Leonard dabbed on more somber colors with each stroke of the brush.  The maroon blending with the darker brown. To the red,  he was now adding a bit of black. It still retained its reddish hue. He wanted it that way. The sun dried blood at ten in the morning.  The boy’s feet had already taken shape. It was pale in the morning light. 
     The furrows his toes had made in the freshly dug garden soil were prominently placed. His head hung limp. The faceless strangers were only blurred images straining forward, the boys slender frame between them. Slowly congealing blood oozed from his nose and the corner of this mouth. Yes… it was slowing taking shape. 
     Leonard’s brow creased. He leaned towards the large mug and drew a smaller brush from it and retouched the boy’s slightly open eyelid. Another brush and another dab on the partially hidden white. the tip of the brush met the canvas again. the effect was an almost unnoticeable reflection of the early morning light on the dark glaze of the eyeball. 

     It was the intimate details of the boy’s face that would have to tell the story and it was very much a story that needed to be told. Despite the brilliance of the artist, what the boy felt was far beyond anything that could be translated on to canvas.  What Leonard could feel was the insecurity  of the child begging silently in all hopelessness to be comforted. There were no words for it.  No images for it.  They could only be felt. Yes. Felt.  But it was the feelings that Leonard wanted everyone to know.  The tortured emotions of that one child. Half dragged, scared and his cries stifled by  the shouts and taunts of adrenaline pumped strangers intent on satisfying that unquenchable  lust for revenge.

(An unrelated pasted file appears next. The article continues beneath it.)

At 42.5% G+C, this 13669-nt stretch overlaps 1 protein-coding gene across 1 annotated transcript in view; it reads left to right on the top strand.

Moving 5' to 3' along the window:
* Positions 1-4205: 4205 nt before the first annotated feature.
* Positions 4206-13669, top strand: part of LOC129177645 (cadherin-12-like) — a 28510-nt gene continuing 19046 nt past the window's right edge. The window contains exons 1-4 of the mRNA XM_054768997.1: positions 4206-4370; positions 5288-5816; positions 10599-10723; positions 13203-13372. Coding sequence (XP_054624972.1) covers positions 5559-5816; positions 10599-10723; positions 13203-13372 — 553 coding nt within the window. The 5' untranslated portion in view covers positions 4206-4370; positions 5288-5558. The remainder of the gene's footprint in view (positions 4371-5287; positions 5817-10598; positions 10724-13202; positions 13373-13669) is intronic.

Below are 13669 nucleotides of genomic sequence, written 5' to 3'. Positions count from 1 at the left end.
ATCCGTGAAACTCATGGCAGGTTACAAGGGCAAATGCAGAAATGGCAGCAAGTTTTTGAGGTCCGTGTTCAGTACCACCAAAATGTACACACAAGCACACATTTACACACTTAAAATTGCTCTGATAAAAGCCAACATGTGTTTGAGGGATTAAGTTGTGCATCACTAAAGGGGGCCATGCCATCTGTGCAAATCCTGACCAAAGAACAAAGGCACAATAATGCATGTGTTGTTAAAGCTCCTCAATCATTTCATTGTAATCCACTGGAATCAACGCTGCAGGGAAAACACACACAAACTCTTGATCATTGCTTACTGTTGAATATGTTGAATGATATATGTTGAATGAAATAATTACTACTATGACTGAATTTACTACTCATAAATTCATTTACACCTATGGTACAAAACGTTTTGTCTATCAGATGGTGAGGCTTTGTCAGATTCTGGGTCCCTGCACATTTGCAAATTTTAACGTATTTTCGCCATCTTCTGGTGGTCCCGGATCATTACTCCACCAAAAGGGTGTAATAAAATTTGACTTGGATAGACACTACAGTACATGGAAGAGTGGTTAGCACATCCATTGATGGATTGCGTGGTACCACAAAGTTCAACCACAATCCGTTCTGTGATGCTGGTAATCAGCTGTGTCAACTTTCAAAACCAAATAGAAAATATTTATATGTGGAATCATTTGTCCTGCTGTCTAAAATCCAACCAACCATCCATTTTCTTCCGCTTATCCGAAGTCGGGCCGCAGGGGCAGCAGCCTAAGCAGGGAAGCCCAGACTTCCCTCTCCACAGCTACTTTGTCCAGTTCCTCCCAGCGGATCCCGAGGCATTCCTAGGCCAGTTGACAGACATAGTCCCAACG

It was now eight hours since he began. But he couldn’t stop. He was angry and frustrated.  He wanted the world to be angry with him. Life was being perverted and cheapened. Violence was accepted. It couldn’t be and should never be. 
   All this was not only a symbolic crime against a higher class of society. For the boy was one of their own. He lived with them. His parents were as disadvantaged as they were. But he was an innocent victim of a foolish ethnic squabble. 
   He lived in the city all his life. It was so far removed from the tribal customs and traditions that governed his parents and grandparents.  Besides, all that were just sketches of a life he barely understood.  the blurred faces remained. the blade of the bush knife was stained with the boy’s blood. 
   on the bottom right hand corner  of the canvas was a trio dressed in blue camouflage uniforms of the special police task force.  The aftermath of the murder. the attention…the authorities on the scene. But it was all too late. Too late. The boy was dead and his killers were only faceless figures in the ealry morning hours. People he didn’t know. 


2 comments on “FACELESS AND UNKNOWN (short story)

  1. Bata, sad tale but i liked the way you painted this picture. I almost 'felt' it.
    Carry on!


  2. Nicx,
    Bara, that was therapeutic for me to write about shit like that. It was based on a story I covered in 2003 when a 14-year-old Goilala boy was pulled out of his grandma's house and killed for no legitimate reason apart from the fact that he was a Goilala. I went to the crime scene and you could almost feel his pain there.


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